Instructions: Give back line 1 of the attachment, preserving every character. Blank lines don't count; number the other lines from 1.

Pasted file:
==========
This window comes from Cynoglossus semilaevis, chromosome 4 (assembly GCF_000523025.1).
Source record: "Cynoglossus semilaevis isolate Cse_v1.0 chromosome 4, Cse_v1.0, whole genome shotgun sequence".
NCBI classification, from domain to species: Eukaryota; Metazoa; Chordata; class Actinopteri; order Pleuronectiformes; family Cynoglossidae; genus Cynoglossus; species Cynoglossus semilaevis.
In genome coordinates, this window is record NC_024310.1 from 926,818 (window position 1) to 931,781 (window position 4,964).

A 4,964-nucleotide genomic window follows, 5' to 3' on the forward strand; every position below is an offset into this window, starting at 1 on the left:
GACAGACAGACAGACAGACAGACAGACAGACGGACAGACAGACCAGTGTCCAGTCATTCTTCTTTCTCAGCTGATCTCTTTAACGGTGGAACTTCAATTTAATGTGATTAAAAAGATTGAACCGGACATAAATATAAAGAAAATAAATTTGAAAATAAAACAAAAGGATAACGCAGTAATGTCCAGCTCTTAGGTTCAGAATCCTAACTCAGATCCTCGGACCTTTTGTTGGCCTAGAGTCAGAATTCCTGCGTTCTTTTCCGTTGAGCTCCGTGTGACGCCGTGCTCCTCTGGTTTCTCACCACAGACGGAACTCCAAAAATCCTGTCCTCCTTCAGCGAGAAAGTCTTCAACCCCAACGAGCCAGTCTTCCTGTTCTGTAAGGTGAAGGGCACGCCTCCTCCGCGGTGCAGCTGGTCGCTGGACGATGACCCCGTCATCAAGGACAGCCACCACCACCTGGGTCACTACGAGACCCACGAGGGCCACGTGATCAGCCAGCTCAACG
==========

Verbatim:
This window comes from Cynoglossus semilaevis, chromosome 4 (assembly GCF_000523025.1).